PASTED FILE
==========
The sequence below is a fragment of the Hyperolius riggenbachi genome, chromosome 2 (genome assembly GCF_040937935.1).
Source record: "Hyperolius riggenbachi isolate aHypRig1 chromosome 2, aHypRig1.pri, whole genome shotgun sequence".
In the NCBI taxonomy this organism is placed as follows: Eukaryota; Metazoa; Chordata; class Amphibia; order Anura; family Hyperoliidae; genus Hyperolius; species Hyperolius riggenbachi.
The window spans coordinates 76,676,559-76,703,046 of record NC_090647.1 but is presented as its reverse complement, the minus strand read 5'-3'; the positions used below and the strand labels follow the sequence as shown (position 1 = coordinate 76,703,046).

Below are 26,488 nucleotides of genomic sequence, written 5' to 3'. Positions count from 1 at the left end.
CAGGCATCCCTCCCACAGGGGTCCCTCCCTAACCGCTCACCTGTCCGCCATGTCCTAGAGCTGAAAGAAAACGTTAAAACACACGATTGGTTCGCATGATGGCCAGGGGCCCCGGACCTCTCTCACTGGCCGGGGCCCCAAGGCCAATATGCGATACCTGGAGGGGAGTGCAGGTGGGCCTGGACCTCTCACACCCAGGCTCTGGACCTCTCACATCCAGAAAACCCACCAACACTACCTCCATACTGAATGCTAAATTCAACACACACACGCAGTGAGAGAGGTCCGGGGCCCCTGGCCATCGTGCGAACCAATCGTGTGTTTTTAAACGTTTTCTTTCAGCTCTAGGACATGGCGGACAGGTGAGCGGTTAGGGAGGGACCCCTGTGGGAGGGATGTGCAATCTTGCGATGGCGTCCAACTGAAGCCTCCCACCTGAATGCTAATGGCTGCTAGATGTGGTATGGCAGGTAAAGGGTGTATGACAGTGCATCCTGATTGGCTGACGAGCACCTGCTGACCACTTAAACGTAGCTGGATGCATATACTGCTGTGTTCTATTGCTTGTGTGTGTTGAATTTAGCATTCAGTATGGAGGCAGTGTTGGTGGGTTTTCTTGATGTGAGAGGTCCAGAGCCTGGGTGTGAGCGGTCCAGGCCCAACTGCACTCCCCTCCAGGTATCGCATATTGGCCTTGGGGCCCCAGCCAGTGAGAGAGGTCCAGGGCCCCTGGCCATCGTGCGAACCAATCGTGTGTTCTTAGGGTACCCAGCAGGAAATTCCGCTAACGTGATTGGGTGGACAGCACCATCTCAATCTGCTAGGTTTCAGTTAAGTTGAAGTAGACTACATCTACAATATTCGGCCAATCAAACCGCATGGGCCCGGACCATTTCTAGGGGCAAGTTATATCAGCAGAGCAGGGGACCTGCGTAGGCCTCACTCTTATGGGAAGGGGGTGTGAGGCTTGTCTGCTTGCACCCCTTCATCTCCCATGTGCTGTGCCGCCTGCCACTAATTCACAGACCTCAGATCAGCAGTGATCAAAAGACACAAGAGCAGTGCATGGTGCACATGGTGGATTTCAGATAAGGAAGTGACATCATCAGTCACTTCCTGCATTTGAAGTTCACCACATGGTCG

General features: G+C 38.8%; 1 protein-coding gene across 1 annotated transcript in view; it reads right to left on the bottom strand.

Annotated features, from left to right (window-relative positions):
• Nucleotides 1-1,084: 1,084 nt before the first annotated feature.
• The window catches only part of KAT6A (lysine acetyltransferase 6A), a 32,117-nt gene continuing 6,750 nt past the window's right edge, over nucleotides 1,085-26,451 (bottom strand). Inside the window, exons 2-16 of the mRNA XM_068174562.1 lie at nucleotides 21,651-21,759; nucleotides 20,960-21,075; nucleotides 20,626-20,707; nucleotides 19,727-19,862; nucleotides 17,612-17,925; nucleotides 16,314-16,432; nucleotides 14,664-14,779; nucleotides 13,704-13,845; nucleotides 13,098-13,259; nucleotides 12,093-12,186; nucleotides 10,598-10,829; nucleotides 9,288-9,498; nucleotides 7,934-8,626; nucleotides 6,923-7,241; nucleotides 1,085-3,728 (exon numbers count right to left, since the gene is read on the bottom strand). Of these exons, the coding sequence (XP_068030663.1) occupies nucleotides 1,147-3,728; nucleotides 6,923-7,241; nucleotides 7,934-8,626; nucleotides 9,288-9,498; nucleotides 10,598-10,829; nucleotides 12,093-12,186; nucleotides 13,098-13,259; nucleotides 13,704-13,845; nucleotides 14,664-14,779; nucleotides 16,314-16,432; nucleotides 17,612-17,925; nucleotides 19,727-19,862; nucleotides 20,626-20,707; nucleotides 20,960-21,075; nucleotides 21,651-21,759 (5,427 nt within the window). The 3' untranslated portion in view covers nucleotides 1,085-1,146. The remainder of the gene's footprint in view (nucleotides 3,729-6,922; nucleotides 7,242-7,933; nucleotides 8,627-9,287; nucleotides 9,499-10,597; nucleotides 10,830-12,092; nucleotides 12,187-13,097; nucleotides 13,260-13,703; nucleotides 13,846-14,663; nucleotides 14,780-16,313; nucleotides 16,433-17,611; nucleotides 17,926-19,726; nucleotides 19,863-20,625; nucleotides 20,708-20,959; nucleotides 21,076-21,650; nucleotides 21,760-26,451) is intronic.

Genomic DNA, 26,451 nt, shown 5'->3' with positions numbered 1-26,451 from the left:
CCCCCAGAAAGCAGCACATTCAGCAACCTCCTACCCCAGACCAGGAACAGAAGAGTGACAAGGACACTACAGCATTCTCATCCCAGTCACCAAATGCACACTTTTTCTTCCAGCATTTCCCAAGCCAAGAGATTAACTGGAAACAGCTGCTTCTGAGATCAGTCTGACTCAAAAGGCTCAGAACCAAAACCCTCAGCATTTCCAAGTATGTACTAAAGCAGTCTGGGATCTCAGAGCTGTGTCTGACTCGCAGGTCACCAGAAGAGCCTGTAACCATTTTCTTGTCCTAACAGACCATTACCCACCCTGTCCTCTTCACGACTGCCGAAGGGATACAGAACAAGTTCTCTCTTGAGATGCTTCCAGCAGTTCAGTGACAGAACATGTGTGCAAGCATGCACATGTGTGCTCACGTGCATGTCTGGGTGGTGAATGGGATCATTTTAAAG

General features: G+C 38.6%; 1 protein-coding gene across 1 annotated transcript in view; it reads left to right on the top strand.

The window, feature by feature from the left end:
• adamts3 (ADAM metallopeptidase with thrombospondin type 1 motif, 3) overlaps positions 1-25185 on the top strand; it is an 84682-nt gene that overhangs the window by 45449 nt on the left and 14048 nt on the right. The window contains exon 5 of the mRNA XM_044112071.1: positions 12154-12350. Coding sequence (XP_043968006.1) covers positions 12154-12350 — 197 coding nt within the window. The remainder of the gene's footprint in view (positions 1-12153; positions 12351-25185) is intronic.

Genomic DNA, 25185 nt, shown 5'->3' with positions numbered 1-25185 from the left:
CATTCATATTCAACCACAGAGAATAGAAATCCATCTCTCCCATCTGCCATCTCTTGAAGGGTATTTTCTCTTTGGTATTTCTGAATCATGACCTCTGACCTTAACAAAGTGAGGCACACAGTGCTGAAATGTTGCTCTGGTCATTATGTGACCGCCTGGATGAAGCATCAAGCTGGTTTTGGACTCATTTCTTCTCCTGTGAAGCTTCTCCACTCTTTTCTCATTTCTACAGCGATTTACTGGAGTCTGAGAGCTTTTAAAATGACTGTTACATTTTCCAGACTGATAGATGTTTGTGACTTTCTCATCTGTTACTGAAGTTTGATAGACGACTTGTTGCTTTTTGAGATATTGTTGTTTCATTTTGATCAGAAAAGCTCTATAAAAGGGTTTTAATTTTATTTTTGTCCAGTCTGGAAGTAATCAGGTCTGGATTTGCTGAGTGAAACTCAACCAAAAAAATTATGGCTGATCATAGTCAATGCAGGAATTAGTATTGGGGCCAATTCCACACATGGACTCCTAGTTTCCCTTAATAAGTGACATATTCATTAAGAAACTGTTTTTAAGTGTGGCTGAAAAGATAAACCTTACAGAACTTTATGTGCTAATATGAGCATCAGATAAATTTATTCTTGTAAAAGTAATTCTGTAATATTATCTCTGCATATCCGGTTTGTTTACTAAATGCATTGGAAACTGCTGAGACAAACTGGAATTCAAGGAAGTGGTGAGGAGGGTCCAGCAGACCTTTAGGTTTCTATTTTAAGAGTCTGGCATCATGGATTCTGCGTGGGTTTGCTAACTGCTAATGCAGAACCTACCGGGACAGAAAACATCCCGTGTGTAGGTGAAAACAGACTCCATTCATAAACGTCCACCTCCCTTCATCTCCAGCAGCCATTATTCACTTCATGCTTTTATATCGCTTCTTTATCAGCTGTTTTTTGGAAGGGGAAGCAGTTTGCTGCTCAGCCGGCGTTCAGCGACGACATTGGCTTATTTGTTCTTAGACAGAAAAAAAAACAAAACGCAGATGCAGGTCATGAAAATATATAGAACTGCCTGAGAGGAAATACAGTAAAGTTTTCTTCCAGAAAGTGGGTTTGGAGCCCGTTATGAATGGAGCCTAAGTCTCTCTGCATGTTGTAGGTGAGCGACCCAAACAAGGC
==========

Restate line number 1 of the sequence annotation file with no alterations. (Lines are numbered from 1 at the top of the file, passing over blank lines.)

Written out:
The sequence below is a fragment of the Hyperolius riggenbachi genome, chromosome 2 (genome assembly GCF_040937935.1).